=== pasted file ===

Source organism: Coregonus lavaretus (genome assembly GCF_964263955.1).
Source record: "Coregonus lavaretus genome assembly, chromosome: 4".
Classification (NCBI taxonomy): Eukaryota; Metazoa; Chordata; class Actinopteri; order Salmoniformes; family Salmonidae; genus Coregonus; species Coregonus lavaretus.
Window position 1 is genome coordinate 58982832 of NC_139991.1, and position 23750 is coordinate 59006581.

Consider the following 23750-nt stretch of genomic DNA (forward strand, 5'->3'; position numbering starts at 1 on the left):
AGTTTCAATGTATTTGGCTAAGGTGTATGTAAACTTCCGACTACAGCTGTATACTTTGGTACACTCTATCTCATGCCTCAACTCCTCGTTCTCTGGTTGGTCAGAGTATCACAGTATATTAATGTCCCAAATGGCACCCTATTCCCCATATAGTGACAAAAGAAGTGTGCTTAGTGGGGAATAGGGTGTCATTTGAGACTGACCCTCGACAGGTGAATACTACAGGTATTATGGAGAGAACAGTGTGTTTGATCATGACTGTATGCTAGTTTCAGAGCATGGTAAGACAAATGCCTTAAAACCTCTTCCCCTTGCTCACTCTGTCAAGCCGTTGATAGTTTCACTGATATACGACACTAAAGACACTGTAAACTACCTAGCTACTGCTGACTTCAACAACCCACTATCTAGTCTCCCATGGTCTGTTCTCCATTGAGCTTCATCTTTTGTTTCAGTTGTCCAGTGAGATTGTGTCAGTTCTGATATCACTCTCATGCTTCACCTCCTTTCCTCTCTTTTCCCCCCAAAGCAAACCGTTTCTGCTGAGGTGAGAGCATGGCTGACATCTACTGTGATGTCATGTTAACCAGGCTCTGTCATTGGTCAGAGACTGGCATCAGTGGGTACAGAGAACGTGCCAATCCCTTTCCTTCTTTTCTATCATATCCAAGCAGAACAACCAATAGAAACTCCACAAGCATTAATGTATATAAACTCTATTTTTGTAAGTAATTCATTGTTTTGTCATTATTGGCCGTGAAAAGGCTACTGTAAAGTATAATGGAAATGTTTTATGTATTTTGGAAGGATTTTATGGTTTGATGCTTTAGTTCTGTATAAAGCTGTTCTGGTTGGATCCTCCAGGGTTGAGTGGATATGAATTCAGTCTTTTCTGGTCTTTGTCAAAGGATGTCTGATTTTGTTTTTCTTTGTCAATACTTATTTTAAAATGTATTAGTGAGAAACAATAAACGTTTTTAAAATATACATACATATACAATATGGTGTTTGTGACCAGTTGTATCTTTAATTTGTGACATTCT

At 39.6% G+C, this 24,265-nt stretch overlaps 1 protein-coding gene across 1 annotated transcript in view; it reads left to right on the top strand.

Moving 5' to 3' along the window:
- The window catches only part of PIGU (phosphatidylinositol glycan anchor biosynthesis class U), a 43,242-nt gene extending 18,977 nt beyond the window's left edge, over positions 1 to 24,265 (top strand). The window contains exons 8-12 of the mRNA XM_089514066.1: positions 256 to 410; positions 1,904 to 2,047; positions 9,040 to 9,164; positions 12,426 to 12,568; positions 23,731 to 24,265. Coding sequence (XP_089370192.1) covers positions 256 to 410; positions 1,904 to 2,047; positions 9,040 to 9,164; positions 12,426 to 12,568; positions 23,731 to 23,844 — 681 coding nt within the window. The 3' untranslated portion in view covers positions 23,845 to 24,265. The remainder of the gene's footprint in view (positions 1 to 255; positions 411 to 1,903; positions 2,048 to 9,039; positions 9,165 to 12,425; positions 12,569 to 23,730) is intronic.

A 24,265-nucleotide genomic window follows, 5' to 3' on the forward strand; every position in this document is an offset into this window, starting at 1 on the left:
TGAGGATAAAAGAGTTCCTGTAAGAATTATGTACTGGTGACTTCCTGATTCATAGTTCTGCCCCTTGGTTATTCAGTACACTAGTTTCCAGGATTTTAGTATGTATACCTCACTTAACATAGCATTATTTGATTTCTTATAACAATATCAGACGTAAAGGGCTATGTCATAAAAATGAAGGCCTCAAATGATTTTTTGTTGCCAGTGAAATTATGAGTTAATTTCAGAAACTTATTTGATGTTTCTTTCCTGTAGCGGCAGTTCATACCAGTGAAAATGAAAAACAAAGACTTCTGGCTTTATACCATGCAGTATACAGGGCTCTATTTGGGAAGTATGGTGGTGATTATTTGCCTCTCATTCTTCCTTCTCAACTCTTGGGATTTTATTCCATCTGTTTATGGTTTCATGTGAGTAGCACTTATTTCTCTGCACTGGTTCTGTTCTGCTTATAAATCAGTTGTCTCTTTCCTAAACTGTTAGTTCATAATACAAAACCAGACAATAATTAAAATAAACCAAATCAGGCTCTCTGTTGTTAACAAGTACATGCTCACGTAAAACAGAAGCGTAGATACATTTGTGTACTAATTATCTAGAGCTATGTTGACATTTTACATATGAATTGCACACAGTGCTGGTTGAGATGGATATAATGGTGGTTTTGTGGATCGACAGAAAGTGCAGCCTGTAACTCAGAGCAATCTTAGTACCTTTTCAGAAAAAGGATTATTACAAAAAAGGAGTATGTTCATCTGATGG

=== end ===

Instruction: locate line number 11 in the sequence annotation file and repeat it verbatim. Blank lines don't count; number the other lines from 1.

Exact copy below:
TGAGGATAAAAGAGTTCCTGTAAGAATTATGTACTGGTGACTTCCTGATTCATAGTTCTGCCCCTTGGTTATTCAGTACACTAGTTTCCAGGATTTTAGTATGTATACCTCACTTAACATAGCATTATTTGATTTCTTATAACAATATCAGACGTAAAGGGCTATGTCATAAAAATGAAGGCCTCAAATGATTTTTTGTTGCCAGTGAAATTATGAGTTAATTTCAGAAACTTATTTGATGTTTCTTTCCTGTAGCGGCAGTTCATACCAGTGAAAATGAAAAACAAAGACTTCTGGCTTTATACCATGCAGTATACAGGGCTCTATTTGGGAAGTATGGTGGTGATTATTTGCCTCTCATTCTTCCTTCTCAACTCTTGGGATTTTATTCCATCTGTTTATGGTTTCATGTGAGTAGCACTTATTTCTCTGCACTGGTTCTGTTCTGCTTATAAATCAGTTGTCTCTTTCCTAAACTGTTAGTTCATAATACAAAACCAGACAATAATTAAAATAAACCAAATCAGGCTCTCTGTTGTTAACAAGTACATGCTCACGTAAAACAGAAGCGTAGATACATTTGTGTACTAATTATCTAGAGCTATGTTGACATTTTACATATGAATTGCACACAGTGCTGGTTGAGATGGATATAATGGTGGTTTTGTGGATCGACAGAAAGTGCAGCCTGTAACTCAGAGCAATCTTAGTACCTTTTCAGAAAAAGGATTATTACAAAAAAGGAGTATGTTCATCTGATGG